But this is the very point, though. We’ve always known what’s expected of us: primary school, secondary school, A Levels or college, then an apprenticeship or university. Along comes third year, and it feels as if every single possibility, with a million different routes you can take to said possibility, has suddenly opened up like a complex map of a country you’ve never before visited, yet are expected to navigate. It’s like when I’m driving my lil Volkswagen Up someplace I’ve never been before. I need my Satnav. And to understand said Satnav, I need the map zoomed in, so I can see the direct route I’m to be taking. If the irritating woman starts barking a change of route to you, or God forbid the map zooms out to show you the nearby roadways, you’re stuffed. We like being given a set path to follow, and we don’t like change.

I’m fortunate in that I have somewhat of an end goal I’d like to achieve: I’d love to be a magazine or digital journalist. I’d like to carry my little blog on, on the side, and take on other creative pursuits, such as other forms of writing, or starting a podcast. I know that every job I ever have has got to have a creative element in it, because that’s what I thrive on. However, how exactly I’ll get to that point seems to have a million and one routes, and I have no bladdy idea which route to take. Do I want to do a Master’s in Journalism? Would be pretty swaggy to say I have a Master’s, yet I’m the gal who’s been found lamenting over how she’s ‘soooo done with education’ approx. 365 times a day for the last three years of my degree. Do I want to apply for an internship in London, to get my foot in the door? Sounds like a bloody wonderful idea, before you factor in that I’ll have to live down there, with no pennies to my name once my landlord has swallowed the rent each month. Do I just get a ‘normal’ job, as my sensible family like to call it, to save up for a couple of years before taking the plunge in London town? Sounds about the right path and all, but I’m not a fan of sensible. Sensible is boring.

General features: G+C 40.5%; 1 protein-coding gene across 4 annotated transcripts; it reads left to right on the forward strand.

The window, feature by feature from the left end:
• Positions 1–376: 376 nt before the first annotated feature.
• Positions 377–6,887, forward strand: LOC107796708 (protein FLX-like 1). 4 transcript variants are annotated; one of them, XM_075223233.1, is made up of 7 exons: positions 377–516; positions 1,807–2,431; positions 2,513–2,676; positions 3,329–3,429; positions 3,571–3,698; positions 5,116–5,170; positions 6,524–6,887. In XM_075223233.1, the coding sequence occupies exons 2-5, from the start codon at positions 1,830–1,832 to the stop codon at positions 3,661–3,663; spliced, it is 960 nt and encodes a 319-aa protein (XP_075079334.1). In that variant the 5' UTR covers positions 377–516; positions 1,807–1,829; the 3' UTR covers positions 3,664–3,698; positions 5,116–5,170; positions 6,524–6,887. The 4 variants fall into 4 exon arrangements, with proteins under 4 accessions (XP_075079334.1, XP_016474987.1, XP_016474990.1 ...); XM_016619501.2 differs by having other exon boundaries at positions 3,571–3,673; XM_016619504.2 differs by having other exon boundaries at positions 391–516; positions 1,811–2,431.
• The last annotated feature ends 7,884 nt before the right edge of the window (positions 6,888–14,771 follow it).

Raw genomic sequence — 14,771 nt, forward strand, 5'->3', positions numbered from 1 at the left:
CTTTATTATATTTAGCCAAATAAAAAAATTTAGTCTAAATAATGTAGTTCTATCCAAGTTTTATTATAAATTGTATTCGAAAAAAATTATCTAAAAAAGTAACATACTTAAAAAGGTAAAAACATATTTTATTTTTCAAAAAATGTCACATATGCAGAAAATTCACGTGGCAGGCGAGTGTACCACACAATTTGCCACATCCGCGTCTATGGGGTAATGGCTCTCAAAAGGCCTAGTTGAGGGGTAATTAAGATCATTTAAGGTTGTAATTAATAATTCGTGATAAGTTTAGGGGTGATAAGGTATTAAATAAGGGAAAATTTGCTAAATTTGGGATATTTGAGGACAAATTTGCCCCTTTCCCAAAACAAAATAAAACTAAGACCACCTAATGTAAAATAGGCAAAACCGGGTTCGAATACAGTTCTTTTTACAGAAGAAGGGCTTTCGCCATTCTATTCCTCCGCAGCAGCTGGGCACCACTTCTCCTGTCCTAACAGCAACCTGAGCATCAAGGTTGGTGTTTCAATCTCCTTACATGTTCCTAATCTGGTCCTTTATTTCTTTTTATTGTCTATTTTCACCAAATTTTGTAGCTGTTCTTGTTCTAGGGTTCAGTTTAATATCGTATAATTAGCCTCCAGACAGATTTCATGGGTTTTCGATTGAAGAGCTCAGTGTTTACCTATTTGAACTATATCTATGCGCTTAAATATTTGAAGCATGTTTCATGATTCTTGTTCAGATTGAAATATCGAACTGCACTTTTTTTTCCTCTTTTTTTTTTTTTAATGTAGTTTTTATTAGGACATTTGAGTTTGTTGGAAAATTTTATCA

This is before I even factor in where I’d like to spend my next year, doing whatever I choose to do. Do I want to risk poverty to live in the bright lights of the city of London? Should I move in with my boyfriend in Bristol, cutting down costs for the pair of us and in turn gifting him with my irritating presence 24/7? Or do I head back home, entering a life I left three years ago, fitting right comfortably in, and potentially never wanting to leave or progress with my life ever again because comfort is enough? Tell me, pals, because I for one do not have the answer.